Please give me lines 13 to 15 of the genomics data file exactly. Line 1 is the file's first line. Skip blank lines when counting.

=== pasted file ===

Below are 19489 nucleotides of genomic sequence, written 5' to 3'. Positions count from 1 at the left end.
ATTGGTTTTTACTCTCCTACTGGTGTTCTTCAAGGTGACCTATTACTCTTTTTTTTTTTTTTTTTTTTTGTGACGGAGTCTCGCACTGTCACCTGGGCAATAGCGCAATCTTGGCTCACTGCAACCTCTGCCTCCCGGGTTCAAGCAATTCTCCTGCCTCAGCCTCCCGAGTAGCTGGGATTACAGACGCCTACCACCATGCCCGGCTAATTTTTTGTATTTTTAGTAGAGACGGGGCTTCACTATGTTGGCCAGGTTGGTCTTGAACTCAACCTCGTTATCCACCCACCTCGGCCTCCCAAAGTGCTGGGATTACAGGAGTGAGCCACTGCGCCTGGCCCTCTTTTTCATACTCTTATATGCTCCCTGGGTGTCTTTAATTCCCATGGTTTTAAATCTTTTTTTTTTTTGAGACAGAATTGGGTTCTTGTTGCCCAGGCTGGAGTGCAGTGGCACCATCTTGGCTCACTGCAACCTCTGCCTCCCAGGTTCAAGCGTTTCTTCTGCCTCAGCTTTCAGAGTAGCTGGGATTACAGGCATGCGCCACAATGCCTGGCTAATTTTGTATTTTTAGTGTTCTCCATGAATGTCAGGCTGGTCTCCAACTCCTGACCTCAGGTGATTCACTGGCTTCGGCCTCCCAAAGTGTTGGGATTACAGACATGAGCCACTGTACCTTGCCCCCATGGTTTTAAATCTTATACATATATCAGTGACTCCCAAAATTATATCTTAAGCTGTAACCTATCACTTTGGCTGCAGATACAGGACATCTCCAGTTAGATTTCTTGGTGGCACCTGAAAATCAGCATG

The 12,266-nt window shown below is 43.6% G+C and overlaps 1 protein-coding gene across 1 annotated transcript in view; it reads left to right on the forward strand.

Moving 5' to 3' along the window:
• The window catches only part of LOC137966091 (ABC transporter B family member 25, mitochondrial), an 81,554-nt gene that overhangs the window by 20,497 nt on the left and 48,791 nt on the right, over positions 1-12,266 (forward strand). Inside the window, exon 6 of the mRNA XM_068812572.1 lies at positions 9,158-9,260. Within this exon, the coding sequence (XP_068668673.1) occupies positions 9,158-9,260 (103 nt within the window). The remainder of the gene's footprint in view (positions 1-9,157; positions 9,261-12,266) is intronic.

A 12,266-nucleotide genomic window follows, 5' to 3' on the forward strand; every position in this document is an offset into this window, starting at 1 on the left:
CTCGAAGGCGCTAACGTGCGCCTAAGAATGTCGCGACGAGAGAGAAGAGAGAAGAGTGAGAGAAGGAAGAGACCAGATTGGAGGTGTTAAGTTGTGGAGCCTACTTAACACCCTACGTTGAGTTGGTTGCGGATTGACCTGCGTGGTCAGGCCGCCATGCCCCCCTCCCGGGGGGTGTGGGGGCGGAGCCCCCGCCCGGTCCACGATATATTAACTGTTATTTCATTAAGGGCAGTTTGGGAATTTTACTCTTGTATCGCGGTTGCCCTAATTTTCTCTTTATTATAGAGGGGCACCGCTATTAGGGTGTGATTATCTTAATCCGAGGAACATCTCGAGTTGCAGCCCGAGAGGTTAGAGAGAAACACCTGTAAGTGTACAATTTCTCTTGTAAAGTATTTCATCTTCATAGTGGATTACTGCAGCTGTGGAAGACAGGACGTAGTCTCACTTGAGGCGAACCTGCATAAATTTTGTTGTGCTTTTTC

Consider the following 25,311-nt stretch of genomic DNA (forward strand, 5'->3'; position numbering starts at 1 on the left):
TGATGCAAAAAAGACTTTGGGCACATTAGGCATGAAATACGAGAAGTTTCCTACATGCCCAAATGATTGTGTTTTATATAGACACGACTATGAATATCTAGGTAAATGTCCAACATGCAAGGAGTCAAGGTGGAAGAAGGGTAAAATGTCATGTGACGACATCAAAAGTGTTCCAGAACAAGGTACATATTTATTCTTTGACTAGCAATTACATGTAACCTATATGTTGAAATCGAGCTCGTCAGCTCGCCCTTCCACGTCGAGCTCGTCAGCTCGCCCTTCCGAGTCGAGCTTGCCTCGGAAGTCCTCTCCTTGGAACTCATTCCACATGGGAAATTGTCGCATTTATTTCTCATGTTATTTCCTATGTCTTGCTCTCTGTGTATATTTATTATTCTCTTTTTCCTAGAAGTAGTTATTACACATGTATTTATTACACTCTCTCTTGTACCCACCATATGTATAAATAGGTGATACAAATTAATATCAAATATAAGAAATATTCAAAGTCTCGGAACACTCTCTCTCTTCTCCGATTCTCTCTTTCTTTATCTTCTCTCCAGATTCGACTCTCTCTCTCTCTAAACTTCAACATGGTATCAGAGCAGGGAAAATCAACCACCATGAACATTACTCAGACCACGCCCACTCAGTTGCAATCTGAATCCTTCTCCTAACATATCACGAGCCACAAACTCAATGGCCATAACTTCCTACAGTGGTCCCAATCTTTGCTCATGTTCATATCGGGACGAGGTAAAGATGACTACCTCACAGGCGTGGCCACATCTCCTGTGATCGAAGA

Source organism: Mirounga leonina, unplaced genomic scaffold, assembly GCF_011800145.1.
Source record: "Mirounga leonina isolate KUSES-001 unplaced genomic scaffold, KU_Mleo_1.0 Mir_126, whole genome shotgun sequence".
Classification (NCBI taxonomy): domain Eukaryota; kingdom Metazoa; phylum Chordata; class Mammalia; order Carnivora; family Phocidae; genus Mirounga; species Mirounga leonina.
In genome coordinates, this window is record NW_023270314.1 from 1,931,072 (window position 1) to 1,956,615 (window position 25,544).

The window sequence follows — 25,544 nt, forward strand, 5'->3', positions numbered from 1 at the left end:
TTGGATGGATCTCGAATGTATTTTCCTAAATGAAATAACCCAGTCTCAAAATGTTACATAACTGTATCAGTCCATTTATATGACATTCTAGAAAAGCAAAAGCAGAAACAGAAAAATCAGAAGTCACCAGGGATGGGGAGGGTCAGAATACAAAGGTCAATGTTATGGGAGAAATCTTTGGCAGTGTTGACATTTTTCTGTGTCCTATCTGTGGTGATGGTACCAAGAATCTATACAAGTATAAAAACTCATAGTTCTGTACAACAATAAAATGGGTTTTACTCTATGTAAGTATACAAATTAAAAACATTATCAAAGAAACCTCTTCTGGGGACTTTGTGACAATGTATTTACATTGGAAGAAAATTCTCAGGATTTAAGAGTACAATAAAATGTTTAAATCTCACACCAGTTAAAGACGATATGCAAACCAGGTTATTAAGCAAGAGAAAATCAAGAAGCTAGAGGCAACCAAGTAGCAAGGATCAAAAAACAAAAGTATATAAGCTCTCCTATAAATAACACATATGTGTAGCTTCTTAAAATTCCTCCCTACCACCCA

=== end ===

In genome coordinates, this window is record NW_023270314.1 from 1,931,072 (window position 1) to 1,956,615 (window position 25,544).

The window sequence follows — 25,544 nt, forward strand, 5'->3', positions numbered from 1 at the left end:
TTGGATGGATCTCGAATGTATTTTCCTAAATGAAATAACCCAGTCTCAAAATGTTACATAACTGTATCAGTCCATTTATATGACATTCTAGAAAAGCAAAAGCAGAAACAGAAAAATCAGAAGTCACCAGGGATGGGGAGGGTCAGAATACAAAGGTCAATGTTATGGGAGAAATCTTTGGCAGTGTTGACATTTTTCTGTGTCCTATCTGTGGTGATGGTACCAAGAATCTATACAAGTATAAAAACTCATAGTTCTGTACAACAATAAAATGGGTTTTACTCTATGTAAGTATACAAATTAAAAACATTATCAAAGAAACCTCTTCTGGGGACTTTGTGACAATGTATTTACATTGGAAGAAAATTCTCAGGATTTAAGAGTACAATAAAATGTTTAAATCTCACACCAGTTAAAGACGATATGCAAACCAGGTTATTAAGCAAGAGAAAATCAAGAAGCTAGAGGCAACCAAGTAGCAAGGATCAAAAAACAAAAGTATATAAGCTCTCCTATAAATAACACATATGTGTAGCTTCTTAAAATTCCTCCCTACCACCCA